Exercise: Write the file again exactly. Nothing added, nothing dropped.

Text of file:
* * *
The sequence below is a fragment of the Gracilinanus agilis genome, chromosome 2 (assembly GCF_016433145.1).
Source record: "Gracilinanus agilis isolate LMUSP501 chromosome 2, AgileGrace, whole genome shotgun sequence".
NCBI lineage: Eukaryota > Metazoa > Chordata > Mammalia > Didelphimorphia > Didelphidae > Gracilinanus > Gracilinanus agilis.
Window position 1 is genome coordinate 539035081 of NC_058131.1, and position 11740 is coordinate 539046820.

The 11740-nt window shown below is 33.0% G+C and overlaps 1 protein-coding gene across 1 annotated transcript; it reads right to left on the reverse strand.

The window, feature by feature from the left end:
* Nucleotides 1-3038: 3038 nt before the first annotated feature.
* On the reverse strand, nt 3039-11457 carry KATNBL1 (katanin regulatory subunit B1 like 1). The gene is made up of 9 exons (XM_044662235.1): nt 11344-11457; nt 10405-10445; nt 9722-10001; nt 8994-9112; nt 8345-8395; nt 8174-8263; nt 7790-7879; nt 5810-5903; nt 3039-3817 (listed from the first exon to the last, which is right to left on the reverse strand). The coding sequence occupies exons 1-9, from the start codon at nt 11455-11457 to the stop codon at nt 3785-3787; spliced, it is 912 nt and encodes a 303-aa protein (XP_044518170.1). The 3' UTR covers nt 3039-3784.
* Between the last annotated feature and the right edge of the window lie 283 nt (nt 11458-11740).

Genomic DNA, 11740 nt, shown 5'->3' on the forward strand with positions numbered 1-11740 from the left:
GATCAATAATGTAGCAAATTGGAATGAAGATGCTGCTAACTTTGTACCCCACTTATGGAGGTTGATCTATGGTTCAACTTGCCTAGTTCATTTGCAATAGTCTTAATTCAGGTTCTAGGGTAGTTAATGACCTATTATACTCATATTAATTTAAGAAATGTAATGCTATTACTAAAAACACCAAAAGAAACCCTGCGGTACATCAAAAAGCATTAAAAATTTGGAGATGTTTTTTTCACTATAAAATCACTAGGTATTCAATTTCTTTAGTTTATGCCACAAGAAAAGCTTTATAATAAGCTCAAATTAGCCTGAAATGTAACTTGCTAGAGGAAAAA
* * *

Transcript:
The sequence below is a fragment of the Gracilinanus agilis genome, chromosome 2 (assembly GCF_016433145.1).
Source record: "Gracilinanus agilis isolate LMUSP501 chromosome 2, AgileGrace, whole genome shotgun sequence".
NCBI lineage: Eukaryota > Metazoa > Chordata > Mammalia > Didelphimorphia > Didelphidae > Gracilinanus > Gracilinanus agilis.
Window position 1 is genome coordinate 539035081 of NC_058131.1, and position 11740 is coordinate 539046820.

The 11740-nt window shown below is 33.0% G+C and overlaps 1 protein-coding gene across 1 annotated transcript; it reads right to left on the reverse strand.

The window, feature by feature from the left end:
* Nucleotides 1-3038: 3038 nt before the first annotated feature.
* On the reverse strand, nt 3039-11457 carry KATNBL1 (katanin regulatory subunit B1 like 1). The gene is made up of 9 exons (XM_044662235.1): nt 11344-11457; nt 10405-10445; nt 9722-10001; nt 8994-9112; nt 8345-8395; nt 8174-8263; nt 7790-7879; nt 5810-5903; nt 3039-3817 (listed from the first exon to the last, which is right to left on the reverse strand). The coding sequence occupies exons 1-9, from the start codon at nt 11455-11457 to the stop codon at nt 3785-3787; spliced, it is 912 nt and encodes a 303-aa protein (XP_044518170.1). The 3' UTR covers nt 3039-3784.
* Between the last annotated feature and the right edge of the window lie 283 nt (nt 11458-11740).

Genomic DNA, 11740 nt, shown 5'->3' on the forward strand with positions numbered 1-11740 from the left:
GATCAATAATGTAGCAAATTGGAATGAAGATGCTGCTAACTTTGTACCCCACTTATGGAGGTTGATCTATGGTTCAACTTGCCTAGTTCATTTGCAATAGTCTTAATTCAGGTTCTAGGGTAGTTAATGACCTATTATACTCATATTAATTTAAGAAATGTAATGCTATTACTAAAAACACCAAAAGAAACCCTGCGGTACATCAAAAAGCATTAAAAATTTGGAGATGTTTTTTTCACTATAAAATCACTAGGTATTCAATTTCTTTAGTTTATGCCACAAGAAAAGCTTTATAATAAGCTCAAATTAGCCTGAAATGTAACTTGCTAGAGGAAAAA